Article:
Over the past few months remote workers have shared the pros and cons of working remotely with Remoter. Over 85 percent of those surveyed say that travel and schedule flexibility are the biggest pros, with better work-life balance and a less stressful work environment coming in not far behind. Most of us can agree that working from home is pretty great, but that doesn’t mean it’s always easy.
Remoters also got real about the remote work challenges they struggle with. Below we’ve ranked the most common remote work cons based on the percentage of Remoters who reported struggling with them. Then, to help you overcome these common remote work challenges, we’ve listed the tips and tricks our surveyed Remoters swear by.
4. Less focus
When you work in an office you go there to work and are surrounded by people who are doing the same. Working from home requires pointed self-driven focus. There’s laundry that needs your attention, errands to run, and kids, partners, or pets that are begging for your attention. Over 23 percent of Remoters report that they struggle to maintain focus while working from home. Sometimes being at home is a constant reminder of all the things you need to do, making it hard to focus during the work day.
Remoter tip: Julia says, “If I’m having trouble focusing, I force myself to go to a coffee shop–I tend to get less distracted there.”
3. Fighting the stigma of not working as hard as non-remote peers
If you’ve ever worked from home, this remote work struggle is likely as familiar as it is offensive. When you work remotely, you spend the entire day working without the distractions of water cooler gossip, loud colleagues, and cubicle chats. A study by SurePayroll found that two-third of managers report that employees who work remotely are able to increase their overall productivity.
No matter how hard you work, the fact that your office-working peers downplay your career and ethics can be tough. In fact, over 30 percent of Remoters struggle with this remote work con.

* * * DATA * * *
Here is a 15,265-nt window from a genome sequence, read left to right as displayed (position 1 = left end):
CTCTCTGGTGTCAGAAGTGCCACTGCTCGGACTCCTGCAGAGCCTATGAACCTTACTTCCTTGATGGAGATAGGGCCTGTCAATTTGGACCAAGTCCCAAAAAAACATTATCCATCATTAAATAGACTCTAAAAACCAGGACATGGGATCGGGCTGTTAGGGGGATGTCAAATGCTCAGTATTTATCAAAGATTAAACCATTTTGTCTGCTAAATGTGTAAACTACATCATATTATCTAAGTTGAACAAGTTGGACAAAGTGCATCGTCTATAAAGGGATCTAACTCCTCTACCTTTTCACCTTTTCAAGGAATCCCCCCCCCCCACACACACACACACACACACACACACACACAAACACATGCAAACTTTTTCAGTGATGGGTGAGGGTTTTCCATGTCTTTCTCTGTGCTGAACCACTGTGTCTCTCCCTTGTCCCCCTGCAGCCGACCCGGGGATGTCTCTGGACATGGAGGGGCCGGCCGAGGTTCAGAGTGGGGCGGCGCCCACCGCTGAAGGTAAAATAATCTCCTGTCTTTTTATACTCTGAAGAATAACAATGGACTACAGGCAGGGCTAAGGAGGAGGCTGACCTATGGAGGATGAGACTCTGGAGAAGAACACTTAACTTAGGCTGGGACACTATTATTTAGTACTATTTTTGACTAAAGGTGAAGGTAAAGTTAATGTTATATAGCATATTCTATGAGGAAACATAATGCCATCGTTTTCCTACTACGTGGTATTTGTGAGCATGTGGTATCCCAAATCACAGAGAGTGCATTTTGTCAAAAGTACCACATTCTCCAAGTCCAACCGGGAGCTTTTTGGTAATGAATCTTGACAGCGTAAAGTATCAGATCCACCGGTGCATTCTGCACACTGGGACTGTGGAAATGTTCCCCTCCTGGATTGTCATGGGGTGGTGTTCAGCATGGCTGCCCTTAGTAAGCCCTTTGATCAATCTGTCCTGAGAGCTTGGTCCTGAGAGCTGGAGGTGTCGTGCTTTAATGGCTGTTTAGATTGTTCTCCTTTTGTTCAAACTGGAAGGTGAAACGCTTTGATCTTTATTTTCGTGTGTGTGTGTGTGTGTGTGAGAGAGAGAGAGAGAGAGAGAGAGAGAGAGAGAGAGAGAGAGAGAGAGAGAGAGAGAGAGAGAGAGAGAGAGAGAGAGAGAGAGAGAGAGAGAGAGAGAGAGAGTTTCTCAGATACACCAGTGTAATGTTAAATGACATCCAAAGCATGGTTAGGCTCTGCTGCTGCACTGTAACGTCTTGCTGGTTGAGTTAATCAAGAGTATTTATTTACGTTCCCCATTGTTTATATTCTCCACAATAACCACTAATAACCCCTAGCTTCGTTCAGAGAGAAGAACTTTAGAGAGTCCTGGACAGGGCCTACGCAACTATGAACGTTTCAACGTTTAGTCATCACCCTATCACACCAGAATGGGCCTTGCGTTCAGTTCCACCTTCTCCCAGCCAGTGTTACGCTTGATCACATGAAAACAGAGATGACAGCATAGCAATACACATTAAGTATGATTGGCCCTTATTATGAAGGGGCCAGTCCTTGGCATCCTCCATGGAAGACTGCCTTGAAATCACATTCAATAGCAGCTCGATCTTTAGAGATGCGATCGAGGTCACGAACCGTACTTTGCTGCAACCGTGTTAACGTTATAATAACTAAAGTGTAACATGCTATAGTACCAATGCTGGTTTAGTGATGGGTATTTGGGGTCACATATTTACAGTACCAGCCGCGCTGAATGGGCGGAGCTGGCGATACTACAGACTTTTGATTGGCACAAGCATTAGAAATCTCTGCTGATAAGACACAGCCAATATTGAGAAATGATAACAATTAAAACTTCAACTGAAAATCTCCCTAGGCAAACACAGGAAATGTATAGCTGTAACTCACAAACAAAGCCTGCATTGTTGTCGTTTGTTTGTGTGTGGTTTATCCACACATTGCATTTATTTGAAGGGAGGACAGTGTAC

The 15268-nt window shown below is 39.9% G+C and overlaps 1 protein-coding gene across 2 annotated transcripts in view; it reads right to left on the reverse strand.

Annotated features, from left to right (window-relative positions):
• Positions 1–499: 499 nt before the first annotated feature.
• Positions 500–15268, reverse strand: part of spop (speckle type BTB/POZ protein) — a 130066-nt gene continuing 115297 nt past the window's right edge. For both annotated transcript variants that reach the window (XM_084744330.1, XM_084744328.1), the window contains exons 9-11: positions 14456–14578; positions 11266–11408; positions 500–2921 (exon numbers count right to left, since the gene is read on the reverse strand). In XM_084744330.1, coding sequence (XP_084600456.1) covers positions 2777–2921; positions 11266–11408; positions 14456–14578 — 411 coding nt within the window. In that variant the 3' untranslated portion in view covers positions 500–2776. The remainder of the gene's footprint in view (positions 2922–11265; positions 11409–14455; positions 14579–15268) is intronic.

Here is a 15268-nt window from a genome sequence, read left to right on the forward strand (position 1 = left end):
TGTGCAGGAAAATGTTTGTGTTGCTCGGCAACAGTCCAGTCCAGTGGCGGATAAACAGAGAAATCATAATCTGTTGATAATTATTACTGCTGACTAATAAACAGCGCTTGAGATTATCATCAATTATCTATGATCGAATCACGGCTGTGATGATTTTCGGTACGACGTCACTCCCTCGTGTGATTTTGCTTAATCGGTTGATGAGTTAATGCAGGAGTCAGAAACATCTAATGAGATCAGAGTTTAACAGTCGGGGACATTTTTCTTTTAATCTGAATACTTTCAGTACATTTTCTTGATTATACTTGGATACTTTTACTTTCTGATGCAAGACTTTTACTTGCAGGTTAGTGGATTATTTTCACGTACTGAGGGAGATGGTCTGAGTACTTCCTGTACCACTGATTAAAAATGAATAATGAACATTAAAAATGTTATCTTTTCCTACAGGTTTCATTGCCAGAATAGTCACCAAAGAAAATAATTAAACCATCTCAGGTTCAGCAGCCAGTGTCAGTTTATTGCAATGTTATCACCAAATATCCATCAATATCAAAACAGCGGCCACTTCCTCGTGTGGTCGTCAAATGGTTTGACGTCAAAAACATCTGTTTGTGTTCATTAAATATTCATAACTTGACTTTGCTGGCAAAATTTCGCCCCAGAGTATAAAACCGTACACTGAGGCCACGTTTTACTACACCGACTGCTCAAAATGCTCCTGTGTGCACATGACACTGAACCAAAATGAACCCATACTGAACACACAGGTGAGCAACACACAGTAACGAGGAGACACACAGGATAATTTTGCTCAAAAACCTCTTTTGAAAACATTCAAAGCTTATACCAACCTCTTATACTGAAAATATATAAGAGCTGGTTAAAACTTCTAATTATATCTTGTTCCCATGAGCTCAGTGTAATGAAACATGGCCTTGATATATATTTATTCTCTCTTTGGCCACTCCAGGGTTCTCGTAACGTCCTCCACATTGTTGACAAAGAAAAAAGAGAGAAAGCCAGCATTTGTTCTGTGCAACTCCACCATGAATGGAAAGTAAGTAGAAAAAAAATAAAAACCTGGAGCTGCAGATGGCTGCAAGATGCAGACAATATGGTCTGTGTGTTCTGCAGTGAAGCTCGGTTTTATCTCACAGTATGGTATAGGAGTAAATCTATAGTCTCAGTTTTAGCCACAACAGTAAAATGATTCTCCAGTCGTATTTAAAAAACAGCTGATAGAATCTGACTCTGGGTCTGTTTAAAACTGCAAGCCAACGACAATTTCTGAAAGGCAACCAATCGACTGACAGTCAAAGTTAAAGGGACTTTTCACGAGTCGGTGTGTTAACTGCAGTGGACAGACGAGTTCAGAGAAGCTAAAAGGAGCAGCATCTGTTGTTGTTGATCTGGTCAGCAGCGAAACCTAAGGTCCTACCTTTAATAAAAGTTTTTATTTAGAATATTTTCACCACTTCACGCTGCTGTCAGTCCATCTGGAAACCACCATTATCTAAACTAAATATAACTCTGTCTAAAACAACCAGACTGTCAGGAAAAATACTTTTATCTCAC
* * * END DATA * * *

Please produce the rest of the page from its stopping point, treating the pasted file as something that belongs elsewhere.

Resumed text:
Remoter tip: According to Rachel, “Fighting the stigma of not working as hard as non-remote peers is a toughie. At first, it was hard being barraged with questions such as ‘Do you even work?’ I’ve found that the simplest solution to this is to not take things personally, and to let your hard work and results speak for themselves.”
2. Struggles with clear communication
Even with video call and chat programs like Skype, Hangouts Meet, and Slack, it can be difficult to really get to know your team members when everyone is working from home. Facial expression and body language nuances can be lost on video calls making it difficult to read or get to know your colleagues. The challenge is widespread with almost 40 percent of Remoters reporting that they struggle with clear communication while working remotely.
Remoter tip: Liz manages several people and her advice is to meet your team in person, at least once, “Often there are misunderstandings because you don’t understand the person. You meet once face-to-face and you know ‘get’ them.”
Working from home can feel liberating at first, but after a few months, it’s not uncommon to start feeling socially isolated. When you wake up and work alone all day, only communicate with people via your computer and phone, and work at odd times of the day, you may start to miss human-to-human connection. A whopping 58 percent of Remoters say that working remotely makes them feel isolated.
Remoter tip: Remote workers like Patrick and Fabrizio check into a coworking space to emulate the social office experience. Megan, Leilani, and Dan have joined work and travel programs like the No Desk Project, Unsettled, and Remote Year to create a social remote work atmosphere. According to Leilani who works with Unsettled, “When we have retreats going on everyone brings their whole lives on the road and this means that my environment can be highly social even though the people around me are not my work colleagues. I love the diversity and companionship while still getting all the autonomy of working remotely on my projects!”